“We don’t see this bee very often,” said Suiter, noting that he is occasionally sent a sample of a resin bee to identify. “But we know that it’s invasive and uses kudzu as a food source.”

  • Griffin Campus
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The University of Georgia Griffin campus held a Brick Ceremony for the Spring 2021 undergraduate students on Thursday, May 13 at the Naomi Chapman Woodroof Agricultural Pavilion. This event is special to the Griffin campus, with each graduate receiving a brick, featuring their name and class year, to be placed on the floor of the pavilion where it will remain for all time.

For the undergraduate ceremony, Dericka Pruitt, who received her Bachelor of Arts from UGA’s Franklin College of Arts and Sciences, served as the student speaker. Pruitt was nominated and selected by UGA faculty and staff to be recognized.

She spoke to the crowd about the perseverance she and her fellow classmates demonstrated, noting this was one of the first major steps they would take in the journey of their lives.

  • Graduate School
  • Griffin Campus
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University of Georgia Griffin graduates had the opportunity to literally leave their mark on campus during the Spring 2021 Brick Ceremony held on Thursday, May 13. This event is special to UGA Griffin, with each graduate receiving a brick, featuring their name and class year, to be placed on the floor of the Naomi Chapman Woodroof Agricultural Pavilion where it will remain for all time.

“When you come back 20 or 30 years from now, with the kids and grandkids, you will be able to bring them over and find your brick,” said Dr. David Buntin, Interim Assistant Provost and Campus Director for UGA Griffin. “By then hopefully we will have the entire floor covered in bricks of our graduates.”

In order to keep with social distancing measures, separate ceremonies were held for graduate students and undergraduate students, with each featuring a student speaker for the group. The student speakers were nominated and selected by UGA faculty and staff.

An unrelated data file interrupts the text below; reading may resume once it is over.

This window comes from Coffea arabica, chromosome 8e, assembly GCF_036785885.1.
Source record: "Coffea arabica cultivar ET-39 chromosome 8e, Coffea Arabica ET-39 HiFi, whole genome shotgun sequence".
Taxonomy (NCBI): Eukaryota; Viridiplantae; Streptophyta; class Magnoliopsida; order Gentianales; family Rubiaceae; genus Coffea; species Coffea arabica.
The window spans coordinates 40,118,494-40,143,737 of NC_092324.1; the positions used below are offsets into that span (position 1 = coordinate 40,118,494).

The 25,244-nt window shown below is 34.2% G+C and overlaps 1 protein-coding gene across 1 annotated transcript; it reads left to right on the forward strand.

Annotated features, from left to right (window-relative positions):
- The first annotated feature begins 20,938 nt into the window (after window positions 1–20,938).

• Community
  • Griffin Campus
  • STEM
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Congratulations are in order for five Pike County High School seniors who recently completed the UGA Griffin Campus STEM Internship Program on Wednesday, April 14. The students -Victor Avila, Anna Edwards, Caitlyn Foster, Henry Glover and Davis Huber-spent the last school year conducting research on campus.

“Formally, these high achieving students can earn high school honors credit for participating,” said Be-Atrice Cunningham, UGA Griffin coordinator. “They also gain a wealth of information and personal experience, a rare opportunity for most high school students.”

  • College of Agricultural and Environmental Sciences
  • Community
  • Cooperative Extension
  • Griffin Campus
  • Horticulture
  • Master Gardener
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While peach orchards are a common sight throughout middle and south Georgia — helping the Peach State live up to its name — peach producers need more than just the title to ensure that both long-established groves and newly planted fields are successful.

Dario Chavez and his research team in the Department of Horticulture on the University of Georgia Griffin campus are working to answer that question. Beginning in 2014, Chavez, along with then-graduate student Bruno Casamali, began working on improving Irrigation and fertilization management practices for young peach trees in the Southeastern U.S. after finding there was no up-to-date information available. Traditionally, irrigation management relied solely on rainfall, which is not always predictable.

“People always think the Southeast gets a lot of rain, but the rain we do get is very variable,” said Chavez. “Sometimes you have a lot of rain and other times you go for long periods without it.”